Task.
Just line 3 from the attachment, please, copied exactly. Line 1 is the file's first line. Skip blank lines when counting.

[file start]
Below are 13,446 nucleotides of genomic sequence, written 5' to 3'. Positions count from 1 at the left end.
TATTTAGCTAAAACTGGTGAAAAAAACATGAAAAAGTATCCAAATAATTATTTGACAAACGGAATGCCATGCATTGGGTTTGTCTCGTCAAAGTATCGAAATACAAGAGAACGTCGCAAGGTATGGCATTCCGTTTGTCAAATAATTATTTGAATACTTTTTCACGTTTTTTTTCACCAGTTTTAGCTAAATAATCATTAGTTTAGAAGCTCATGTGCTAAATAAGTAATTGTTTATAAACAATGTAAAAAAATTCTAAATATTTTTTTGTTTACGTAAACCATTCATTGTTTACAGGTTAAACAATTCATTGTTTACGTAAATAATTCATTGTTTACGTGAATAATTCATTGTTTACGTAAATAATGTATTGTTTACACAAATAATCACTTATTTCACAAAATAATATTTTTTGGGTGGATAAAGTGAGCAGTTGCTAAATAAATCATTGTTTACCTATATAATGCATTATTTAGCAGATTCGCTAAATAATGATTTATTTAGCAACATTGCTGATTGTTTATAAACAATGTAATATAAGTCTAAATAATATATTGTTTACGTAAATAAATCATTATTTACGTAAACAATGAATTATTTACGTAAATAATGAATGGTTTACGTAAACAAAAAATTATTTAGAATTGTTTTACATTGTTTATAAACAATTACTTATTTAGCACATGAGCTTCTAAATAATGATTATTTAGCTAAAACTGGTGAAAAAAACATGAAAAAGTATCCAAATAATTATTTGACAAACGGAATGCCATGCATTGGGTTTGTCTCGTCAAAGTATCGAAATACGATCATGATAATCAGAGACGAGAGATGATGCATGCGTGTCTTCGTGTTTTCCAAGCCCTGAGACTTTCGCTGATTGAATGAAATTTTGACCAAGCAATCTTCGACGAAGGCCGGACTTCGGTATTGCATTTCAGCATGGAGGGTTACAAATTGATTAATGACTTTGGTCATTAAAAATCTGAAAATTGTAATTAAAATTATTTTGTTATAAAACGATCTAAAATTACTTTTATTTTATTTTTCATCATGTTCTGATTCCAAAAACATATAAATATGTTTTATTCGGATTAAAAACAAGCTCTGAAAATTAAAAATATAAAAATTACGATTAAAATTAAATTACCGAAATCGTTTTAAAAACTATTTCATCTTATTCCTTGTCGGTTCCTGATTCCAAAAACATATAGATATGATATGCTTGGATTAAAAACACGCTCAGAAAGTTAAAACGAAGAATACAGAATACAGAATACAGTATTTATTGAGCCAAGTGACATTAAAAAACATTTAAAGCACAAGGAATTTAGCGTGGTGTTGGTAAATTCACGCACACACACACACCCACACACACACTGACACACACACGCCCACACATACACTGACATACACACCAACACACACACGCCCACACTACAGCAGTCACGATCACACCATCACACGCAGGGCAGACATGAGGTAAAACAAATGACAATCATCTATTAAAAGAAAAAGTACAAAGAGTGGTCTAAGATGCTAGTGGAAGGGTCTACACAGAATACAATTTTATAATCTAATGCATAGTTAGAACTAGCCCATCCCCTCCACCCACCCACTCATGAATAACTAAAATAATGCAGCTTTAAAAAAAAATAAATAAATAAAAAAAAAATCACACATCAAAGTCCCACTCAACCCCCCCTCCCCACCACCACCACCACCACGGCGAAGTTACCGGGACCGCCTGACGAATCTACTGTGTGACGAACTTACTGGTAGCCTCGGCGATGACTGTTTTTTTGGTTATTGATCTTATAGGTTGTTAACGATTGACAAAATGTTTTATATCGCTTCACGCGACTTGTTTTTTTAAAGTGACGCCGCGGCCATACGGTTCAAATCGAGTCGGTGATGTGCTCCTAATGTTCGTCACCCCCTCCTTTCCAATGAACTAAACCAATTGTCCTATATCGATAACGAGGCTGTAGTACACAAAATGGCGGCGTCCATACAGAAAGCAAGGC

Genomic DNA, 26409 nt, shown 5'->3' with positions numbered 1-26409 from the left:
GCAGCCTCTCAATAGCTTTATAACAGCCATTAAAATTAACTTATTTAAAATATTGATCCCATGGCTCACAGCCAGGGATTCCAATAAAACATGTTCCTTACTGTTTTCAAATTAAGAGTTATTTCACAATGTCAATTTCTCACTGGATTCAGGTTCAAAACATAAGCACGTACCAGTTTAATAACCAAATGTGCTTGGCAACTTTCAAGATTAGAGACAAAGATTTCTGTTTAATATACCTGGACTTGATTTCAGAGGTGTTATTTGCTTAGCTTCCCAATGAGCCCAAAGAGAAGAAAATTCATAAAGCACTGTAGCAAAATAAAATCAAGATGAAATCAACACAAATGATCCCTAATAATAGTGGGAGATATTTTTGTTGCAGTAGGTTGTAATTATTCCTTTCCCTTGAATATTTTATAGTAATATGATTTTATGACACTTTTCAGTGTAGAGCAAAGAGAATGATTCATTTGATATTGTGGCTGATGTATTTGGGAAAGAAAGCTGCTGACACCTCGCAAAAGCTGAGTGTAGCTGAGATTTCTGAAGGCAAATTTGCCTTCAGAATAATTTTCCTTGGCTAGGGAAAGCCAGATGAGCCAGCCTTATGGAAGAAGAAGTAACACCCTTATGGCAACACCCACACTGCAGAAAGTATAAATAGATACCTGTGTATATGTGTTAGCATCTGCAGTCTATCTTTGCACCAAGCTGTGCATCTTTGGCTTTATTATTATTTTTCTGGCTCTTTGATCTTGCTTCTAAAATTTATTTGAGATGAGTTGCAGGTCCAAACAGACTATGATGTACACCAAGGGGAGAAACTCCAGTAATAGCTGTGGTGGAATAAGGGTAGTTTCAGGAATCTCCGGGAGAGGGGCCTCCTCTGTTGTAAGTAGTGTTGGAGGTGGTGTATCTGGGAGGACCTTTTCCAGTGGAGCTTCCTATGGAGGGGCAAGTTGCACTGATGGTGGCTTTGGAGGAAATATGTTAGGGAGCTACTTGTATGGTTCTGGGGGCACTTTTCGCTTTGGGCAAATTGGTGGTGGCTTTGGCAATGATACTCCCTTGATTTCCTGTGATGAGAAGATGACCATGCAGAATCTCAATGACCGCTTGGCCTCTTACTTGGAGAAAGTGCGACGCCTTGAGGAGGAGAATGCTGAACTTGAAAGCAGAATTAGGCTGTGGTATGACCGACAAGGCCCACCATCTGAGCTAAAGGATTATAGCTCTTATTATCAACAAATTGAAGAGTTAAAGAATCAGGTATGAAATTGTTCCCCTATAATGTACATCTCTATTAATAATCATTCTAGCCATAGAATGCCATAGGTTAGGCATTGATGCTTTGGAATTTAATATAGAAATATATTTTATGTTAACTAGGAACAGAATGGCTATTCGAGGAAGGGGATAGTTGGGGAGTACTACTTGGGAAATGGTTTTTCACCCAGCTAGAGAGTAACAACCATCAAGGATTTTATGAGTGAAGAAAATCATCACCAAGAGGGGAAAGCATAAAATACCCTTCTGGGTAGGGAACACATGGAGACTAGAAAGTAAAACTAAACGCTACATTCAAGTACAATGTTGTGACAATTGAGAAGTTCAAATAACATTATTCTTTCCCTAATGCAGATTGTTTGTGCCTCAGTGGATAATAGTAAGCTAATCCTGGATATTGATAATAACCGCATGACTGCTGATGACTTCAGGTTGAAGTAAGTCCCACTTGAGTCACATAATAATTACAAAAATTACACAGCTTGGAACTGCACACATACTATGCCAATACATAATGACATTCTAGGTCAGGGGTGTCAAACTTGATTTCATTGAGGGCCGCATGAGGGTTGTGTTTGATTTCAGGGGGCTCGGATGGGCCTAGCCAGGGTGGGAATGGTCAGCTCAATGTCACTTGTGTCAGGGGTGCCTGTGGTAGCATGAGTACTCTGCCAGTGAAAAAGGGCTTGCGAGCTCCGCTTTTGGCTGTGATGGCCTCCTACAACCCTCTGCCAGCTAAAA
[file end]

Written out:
Genomic DNA, 26409 nt, shown 5'->3' with positions numbered 1-26409 from the left: